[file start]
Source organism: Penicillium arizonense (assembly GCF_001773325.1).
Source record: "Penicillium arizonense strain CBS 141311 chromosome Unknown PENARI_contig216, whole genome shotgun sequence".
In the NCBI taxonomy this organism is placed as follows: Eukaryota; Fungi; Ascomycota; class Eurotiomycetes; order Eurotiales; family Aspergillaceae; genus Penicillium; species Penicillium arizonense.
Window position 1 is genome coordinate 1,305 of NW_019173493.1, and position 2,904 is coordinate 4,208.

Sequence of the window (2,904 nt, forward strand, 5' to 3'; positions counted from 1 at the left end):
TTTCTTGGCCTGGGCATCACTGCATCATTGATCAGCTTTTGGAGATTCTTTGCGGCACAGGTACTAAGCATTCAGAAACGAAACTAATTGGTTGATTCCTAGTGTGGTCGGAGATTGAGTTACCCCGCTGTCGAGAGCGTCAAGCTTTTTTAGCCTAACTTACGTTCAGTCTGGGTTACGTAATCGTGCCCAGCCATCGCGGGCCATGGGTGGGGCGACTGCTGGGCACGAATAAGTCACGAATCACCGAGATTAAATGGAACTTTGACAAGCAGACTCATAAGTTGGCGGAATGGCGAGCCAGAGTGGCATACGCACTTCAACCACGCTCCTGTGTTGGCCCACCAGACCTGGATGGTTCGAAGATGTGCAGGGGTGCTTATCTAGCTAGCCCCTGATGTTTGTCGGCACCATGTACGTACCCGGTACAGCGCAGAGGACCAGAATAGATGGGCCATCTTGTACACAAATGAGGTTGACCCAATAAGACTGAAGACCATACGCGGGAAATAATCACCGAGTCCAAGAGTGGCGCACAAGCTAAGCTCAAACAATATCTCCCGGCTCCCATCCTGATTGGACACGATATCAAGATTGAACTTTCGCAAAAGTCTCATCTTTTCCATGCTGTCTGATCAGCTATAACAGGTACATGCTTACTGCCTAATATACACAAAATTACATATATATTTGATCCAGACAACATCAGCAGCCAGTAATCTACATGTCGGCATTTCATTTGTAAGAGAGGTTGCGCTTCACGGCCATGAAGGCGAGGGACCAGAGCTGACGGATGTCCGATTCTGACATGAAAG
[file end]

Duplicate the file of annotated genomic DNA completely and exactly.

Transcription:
Source organism: Penicillium arizonense (assembly GCF_001773325.1).
Source record: "Penicillium arizonense strain CBS 141311 chromosome Unknown PENARI_contig216, whole genome shotgun sequence".
In the NCBI taxonomy this organism is placed as follows: Eukaryota; Fungi; Ascomycota; class Eurotiomycetes; order Eurotiales; family Aspergillaceae; genus Penicillium; species Penicillium arizonense.
Window position 1 is genome coordinate 1,305 of NW_019173493.1, and position 2,904 is coordinate 4,208.

Sequence of the window (2,904 nt, forward strand, 5' to 3'; positions counted from 1 at the left end):
TTTCTTGGCCTGGGCATCACTGCATCATTGATCAGCTTTTGGAGATTCTTTGCGGCACAGGTACTAAGCATTCAGAAACGAAACTAATTGGTTGATTCCTAGTGTGGTCGGAGATTGAGTTACCCCGCTGTCGAGAGCGTCAAGCTTTTTTAGCCTAACTTACGTTCAGTCTGGGTTACGTAATCGTGCCCAGCCATCGCGGGCCATGGGTGGGGCGACTGCTGGGCACGAATAAGTCACGAATCACCGAGATTAAATGGAACTTTGACAAGCAGACTCATAAGTTGGCGGAATGGCGAGCCAGAGTGGCATACGCACTTCAACCACGCTCCTGTGTTGGCCCACCAGACCTGGATGGTTCGAAGATGTGCAGGGGTGCTTATCTAGCTAGCCCCTGATGTTTGTCGGCACCATGTACGTACCCGGTACAGCGCAGAGGACCAGAATAGATGGGCCATCTTGTACACAAATGAGGTTGACCCAATAAGACTGAAGACCATACGCGGGAAATAATCACCGAGTCCAAGAGTGGCGCACAAGCTAAGCTCAAACAATATCTCCCGGCTCCCATCCTGATTGGACACGATATCAAGATTGAACTTTCGCAAAAGTCTCATCTTTTCCATGCTGTCTGATCAGCTATAACAGGTACATGCTTACTGCCTAATATACACAAAATTACATATATATTTGATCCAGACAACATCAGCAGCCAGTAATCTACATGTCGGCATTTCATTTGTAAGAGAGGTTGCGCTTCACGGCCATGAAGGCGAGGGACCAGAGCTGACGGATGTCCGATTCTGACATGAAAG